Article: 25 Classic Baseball Movies to See Before You Die: Howstuffworks
25 Classic Baseball Movies to See Before You Die
Image: Ken Burns / Lynn Novick
About This Article
When Abner Doubleday invented the game of baseball, it's unlikely he understood quite the cultural impact he made. The game is a mirror held up to American culture. Baseball evolves with time, not just because of changes in the wider culture, but also because of technology. The first earth-shattering change to the baseball world was when Lip Pike became the first professional baseball player, a move that happened because of economic forces in the late 1800s more or less in line with similar changes in other businesses. Later, the color barrier would break, followed by changes to rules and strategy driven by our ability to measure every nuance of the game and quantify it with mathematics. Baseball changed with the times in America in ways that make it the art imitating American life.
Similarly, film evolved over the decades. Today, movies are much more complicated both in terms of writing and in terms of cultural implications. One point of common reference that came up again and again in American cinema is the baseball setting. It has been used to describe the nature of ego, the effects of biases, both ethnic and gender-based, war and peace, our relationships with the past, and our ability to dream. Of these films, there are 25 great ones you really need to see. Read on, and start adding them to your queue!
Field of Dreams
If you haven't seen this masterpiece of American cinema, drop what you're doing right now and rectify that. On the surface, "Field of Dreams" is the story of a man connecting to his roots, but like the team sport it glorifies, the film is really a story about all the other characters whose pasts, lives cut short, or unfulfilled potentials are made whole on a magical baseball field behind a simple house.
Baseball is as much about continuity and nostalgia as it is anything else, and the film "The Sandlot" is a wonderful example of this. Set in 1962, the sandlot is about a group of children who play baseball together near a fabled, scary dog they call The Beast. Like childhood, much of the film is about confronting fears and transforming one's perspective, including the embrace of the dog as a mascot, instead of an enemy.
The Life and Times of Hank Greenberg
A fascinating baseball documentary, this film follows the life of Detroit's first baseman Hank Greenberg, who hit 58 home runs in 1938, equaling a record set by Jimmie Foxx, but coming up just short of Babe Ruth's record, when pitches just stopped throwing to him late in the season. A WW2 veteran, Greenberg was the first Jewish superstar in sports, and among other things, known for having publicly welcomed Jackie Robinson to professional baseball when doing so meant being booed by some fans.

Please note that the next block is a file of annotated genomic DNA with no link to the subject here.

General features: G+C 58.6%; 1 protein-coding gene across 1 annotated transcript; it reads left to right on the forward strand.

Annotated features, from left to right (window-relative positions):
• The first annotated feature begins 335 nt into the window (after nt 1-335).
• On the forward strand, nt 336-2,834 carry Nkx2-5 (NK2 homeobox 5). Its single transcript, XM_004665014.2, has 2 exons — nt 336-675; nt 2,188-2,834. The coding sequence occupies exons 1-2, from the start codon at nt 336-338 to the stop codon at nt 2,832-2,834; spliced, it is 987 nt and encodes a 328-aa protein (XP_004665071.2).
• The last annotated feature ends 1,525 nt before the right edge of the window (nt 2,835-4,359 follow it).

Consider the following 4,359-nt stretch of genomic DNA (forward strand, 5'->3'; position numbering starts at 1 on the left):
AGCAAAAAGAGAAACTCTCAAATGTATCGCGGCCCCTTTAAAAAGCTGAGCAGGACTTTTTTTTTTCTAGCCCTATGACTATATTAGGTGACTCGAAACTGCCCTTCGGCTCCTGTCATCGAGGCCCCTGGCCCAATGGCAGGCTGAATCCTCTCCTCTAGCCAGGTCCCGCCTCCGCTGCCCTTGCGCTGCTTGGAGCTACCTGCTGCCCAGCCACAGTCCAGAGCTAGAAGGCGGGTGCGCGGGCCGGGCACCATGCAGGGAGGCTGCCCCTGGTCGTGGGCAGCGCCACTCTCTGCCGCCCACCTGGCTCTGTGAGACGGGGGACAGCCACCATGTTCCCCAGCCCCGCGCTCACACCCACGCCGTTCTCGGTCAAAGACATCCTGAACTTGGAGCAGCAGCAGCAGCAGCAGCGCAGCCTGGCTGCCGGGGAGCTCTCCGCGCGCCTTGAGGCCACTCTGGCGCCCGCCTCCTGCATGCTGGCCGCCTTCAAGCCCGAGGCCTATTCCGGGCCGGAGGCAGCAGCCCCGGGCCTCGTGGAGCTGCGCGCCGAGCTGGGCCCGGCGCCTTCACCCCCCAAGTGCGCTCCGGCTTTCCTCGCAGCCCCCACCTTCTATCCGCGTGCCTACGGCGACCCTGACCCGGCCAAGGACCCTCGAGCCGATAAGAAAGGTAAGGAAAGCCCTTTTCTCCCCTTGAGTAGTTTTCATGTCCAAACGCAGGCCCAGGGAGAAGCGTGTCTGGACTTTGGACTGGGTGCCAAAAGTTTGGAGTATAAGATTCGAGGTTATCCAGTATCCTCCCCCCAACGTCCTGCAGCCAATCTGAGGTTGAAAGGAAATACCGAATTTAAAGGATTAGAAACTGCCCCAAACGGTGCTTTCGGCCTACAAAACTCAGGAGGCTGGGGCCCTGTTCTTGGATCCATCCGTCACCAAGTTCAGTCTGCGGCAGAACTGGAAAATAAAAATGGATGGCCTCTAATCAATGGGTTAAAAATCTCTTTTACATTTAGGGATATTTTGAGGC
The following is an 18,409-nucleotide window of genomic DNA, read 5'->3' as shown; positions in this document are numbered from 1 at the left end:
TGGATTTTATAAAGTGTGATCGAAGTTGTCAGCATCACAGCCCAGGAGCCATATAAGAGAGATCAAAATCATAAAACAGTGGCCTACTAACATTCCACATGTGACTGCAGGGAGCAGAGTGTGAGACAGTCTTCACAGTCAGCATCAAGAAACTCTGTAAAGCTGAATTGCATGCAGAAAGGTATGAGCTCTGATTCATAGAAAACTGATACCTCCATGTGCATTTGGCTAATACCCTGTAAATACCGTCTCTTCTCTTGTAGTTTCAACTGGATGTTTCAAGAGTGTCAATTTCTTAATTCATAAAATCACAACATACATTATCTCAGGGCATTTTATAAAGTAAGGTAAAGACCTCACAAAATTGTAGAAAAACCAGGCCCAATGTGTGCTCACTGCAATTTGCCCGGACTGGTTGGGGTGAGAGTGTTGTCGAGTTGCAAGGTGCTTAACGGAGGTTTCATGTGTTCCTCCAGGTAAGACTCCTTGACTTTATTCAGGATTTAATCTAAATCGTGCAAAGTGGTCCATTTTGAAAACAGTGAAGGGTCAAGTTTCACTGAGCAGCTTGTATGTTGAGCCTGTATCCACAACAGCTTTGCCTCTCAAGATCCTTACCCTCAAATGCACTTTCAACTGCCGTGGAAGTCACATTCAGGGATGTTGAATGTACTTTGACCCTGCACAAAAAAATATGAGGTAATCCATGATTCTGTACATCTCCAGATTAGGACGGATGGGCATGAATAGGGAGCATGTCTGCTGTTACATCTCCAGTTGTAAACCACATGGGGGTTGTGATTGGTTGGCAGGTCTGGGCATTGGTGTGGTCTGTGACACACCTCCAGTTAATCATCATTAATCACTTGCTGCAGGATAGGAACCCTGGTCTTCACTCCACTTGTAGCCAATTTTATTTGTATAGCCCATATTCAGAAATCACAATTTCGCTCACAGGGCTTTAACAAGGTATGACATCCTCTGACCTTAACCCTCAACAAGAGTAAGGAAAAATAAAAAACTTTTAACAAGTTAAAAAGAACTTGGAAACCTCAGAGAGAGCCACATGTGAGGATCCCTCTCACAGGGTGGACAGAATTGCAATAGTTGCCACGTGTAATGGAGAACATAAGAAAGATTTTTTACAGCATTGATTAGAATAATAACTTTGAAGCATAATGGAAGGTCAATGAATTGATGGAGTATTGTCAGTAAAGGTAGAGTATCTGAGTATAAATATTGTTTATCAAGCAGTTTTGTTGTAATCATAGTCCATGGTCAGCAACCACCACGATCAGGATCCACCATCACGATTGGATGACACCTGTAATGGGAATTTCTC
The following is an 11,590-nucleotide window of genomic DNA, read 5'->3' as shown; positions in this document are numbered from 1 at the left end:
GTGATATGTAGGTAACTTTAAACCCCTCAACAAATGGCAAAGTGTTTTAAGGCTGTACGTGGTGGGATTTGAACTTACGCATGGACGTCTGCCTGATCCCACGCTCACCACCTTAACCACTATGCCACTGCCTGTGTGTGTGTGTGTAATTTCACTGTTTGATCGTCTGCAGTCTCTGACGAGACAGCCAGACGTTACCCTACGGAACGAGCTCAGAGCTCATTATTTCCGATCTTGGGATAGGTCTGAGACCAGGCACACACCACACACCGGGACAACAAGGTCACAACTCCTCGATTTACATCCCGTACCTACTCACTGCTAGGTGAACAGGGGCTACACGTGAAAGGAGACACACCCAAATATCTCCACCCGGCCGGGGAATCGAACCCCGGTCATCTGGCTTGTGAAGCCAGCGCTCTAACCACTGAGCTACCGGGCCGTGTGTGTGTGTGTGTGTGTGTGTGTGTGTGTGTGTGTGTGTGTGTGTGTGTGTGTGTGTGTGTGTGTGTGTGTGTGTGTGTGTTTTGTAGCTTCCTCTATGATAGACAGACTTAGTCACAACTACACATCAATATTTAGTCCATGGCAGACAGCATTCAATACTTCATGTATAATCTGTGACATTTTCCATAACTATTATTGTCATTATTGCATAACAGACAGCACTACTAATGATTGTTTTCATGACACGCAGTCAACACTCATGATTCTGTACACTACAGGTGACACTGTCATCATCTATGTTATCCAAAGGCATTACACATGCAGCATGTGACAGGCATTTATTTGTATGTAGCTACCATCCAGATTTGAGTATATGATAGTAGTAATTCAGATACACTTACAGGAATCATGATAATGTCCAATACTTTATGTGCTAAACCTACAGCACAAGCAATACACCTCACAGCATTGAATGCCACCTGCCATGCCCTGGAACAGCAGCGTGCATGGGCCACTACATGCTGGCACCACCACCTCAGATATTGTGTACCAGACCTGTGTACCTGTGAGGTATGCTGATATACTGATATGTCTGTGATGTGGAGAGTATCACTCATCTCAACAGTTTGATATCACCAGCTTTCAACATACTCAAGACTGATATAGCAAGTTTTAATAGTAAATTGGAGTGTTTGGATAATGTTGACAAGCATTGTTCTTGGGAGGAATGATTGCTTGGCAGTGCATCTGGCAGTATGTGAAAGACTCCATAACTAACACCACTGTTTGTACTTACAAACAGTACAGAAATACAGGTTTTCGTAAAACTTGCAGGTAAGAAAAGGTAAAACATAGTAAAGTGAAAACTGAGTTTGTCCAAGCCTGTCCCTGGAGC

A League of Their Own
This movie would be worth seeing just for the tremendous talent in the cast. Featuring Hollywood's cream of the crop at the height of their powers, "A League of Their Own" is based on the true story of the short-lived female professional baseball league that existed during WW2. Starring Geena Davis, Tom Hanks, Madonna (yes, that one), and Lori Petty under the direction of the late Penny Mashall, "A League of Their Own" is a masterpiece by any measure.
A fairly recent documentary, "Knuckleball" is a film about the most mysterious pitch in baseball, a technique practiced by fewer and fewer pitchers as the years go on. Long considered one of the game's dark arts, the knuckler is the most difficult pitch to throw effectively, and to hit; a throwback to an age before analytics that drove players to train in less esoteric or risky skills. As of 2019, there are only two active knuckleball pitchers in the majors.
Indiana Jones wasn't supposed to shoot the swordsman, but Harrison Ford was sick, so they improvised, creating a classic moment. Sometimes things happen that change the actual plot of movies. "Fever Pitch" was supposed to be a romantic comedy with Drew Barrymore and Jimmy Fallon, the latter of whom played a Red Sox-obsessed fan, disappointed at the end when the Sox are taken out of contention. It was even filmed at Fenway ... during the 2004 season. Of course, when the Red Sox won for the first time since 1918, they had to rewrite the script, producing this oddball film.
Some classic baseball films are great as films, and others that are great historical showcases. "61*" is very much the latter. Directed by none other than Billy Crystal, "61*" tells the story of the so-called M and M boys Mickey Mantle and Roger Maris as they pursued Babe Ruth's home run record (60 home runs) in 1961. The flawed but loved Mantle overshadowed his teammate's personality, but it was Maris who broke the record despite being heckled by his own team's supporters who saw breaking the record as blasphemy.